Then in this issue, that twist gets upended in an assertion of empathy and humility that breaks down the last holdout of the lie at the center of the Pantheon: that everyone must play the roles they’re given instead of trying to be the identities they own.  Laura breaks it down clearly enough: her affinity for Eleanor from the start had more to do recognition of a common spirit than any specific draw the Lucifer persona had.  Laura, when we meet her, is a girl with no vision for a future life for herself; she can see that Eleanor, fully committed to living it up and flaming out, has similar non-aspirations.  Even if their hells are different, the important thing is that they’re both there.  Flash forward to this issue where Laura has already done most of the self discovery she needed to begin working her way out.  She’s past the descent into the underworld on her private hero’s journey, but she needs to go back to help out her fantasy girlfriend who hasn’t had as much opportunity to self actualize (being a head in a cabinet for the better part of two years can’t be terribly stimulating).  Eleanor likely has a lot more growing to do, but we can feel the trajectory she’s on settling into a comfortable path that probably doesn’t involve more jail time (it’s perhaps ironic that of the surviving ex-Pantheon, she is one of the most innocent with regards to the various crimes that bound them all together so tightly after Laura’s return as Persephone).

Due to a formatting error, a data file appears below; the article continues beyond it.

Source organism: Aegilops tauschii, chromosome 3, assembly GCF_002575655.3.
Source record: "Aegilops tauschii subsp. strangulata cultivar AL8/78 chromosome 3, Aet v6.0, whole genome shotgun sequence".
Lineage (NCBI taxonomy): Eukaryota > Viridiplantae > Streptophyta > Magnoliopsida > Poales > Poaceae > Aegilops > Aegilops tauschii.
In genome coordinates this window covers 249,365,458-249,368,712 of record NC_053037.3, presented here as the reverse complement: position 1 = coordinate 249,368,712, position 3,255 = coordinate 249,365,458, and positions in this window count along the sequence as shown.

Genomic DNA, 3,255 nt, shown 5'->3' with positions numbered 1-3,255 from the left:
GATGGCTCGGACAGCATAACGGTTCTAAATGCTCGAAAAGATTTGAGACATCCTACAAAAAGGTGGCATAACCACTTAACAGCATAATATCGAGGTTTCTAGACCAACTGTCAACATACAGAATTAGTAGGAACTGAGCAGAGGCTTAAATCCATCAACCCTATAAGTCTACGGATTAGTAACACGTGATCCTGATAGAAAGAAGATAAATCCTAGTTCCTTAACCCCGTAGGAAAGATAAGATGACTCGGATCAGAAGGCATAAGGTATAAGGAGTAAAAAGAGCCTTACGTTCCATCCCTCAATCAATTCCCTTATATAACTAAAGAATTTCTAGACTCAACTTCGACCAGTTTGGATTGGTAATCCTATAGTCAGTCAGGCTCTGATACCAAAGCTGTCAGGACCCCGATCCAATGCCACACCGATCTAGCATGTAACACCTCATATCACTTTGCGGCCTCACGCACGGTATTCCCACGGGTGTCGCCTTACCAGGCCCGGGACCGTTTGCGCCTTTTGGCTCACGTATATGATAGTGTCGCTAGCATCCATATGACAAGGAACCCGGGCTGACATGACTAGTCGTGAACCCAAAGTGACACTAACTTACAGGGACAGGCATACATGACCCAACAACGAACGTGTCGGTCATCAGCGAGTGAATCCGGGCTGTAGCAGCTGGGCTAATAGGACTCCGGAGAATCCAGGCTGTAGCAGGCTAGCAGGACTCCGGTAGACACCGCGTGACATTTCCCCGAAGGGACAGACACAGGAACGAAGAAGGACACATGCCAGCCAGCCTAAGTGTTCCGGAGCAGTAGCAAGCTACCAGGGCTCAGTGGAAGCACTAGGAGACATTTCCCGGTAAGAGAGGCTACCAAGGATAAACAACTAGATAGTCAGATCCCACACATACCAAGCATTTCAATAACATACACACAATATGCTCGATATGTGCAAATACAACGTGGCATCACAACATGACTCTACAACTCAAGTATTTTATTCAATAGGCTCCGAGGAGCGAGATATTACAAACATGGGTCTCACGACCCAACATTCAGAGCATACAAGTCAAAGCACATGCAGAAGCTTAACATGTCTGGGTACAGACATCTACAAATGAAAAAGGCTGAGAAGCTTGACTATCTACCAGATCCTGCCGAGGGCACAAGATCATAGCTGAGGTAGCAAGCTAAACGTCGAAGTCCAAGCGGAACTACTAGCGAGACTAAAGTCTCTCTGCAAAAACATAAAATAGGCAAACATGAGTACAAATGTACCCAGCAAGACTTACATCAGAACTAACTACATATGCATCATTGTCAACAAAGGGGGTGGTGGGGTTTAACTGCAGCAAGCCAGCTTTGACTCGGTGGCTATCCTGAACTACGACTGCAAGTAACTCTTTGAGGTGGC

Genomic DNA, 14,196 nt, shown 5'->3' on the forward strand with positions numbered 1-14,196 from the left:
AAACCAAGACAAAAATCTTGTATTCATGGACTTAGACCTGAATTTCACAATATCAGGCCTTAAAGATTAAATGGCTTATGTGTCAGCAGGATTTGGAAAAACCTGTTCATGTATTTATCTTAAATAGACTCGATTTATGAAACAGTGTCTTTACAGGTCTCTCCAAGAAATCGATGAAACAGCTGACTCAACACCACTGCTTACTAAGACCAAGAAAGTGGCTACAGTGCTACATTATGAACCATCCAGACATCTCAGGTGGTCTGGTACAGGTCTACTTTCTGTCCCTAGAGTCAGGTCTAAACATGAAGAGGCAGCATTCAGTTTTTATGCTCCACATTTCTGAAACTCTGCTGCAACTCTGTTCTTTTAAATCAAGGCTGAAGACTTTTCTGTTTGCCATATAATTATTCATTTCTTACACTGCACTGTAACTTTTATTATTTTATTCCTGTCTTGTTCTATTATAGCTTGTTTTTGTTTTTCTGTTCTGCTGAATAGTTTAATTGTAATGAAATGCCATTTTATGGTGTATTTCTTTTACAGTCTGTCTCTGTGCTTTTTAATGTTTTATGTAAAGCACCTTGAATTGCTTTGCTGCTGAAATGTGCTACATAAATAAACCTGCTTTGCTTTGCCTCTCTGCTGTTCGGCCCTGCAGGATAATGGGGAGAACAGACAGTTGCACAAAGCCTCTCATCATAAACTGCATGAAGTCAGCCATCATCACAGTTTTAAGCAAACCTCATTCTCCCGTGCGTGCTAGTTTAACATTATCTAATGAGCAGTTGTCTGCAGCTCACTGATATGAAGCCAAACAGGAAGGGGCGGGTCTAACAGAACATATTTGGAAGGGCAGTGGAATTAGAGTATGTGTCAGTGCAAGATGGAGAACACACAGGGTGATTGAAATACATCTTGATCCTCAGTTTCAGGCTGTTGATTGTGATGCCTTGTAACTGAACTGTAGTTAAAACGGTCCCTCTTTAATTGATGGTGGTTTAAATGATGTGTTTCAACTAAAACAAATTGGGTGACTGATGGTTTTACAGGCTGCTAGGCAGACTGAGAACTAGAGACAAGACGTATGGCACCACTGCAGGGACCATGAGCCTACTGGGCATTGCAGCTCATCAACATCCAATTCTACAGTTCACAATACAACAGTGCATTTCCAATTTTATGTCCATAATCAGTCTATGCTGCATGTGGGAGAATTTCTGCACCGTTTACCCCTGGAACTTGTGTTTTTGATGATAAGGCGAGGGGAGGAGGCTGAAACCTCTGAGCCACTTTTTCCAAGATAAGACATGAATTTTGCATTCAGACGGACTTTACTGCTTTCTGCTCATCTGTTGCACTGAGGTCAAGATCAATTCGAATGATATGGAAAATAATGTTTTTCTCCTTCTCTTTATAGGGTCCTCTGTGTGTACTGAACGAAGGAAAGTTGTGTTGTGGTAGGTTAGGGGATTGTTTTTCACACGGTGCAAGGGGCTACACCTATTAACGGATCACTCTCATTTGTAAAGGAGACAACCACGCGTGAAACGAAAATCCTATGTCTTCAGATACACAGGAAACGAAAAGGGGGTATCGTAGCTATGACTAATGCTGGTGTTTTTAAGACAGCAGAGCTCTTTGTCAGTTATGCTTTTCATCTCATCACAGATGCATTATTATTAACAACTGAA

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This is such a stunning iteration of the series’s signature descent in godhood pages. The simple change of having Laura climb down instead of tumbling speaks so much to the agency she’s found for herself after this whole ordeal. (Artwork by Jamie McKelvie, colors by Matt Wilson, letters by Clayton Cowles)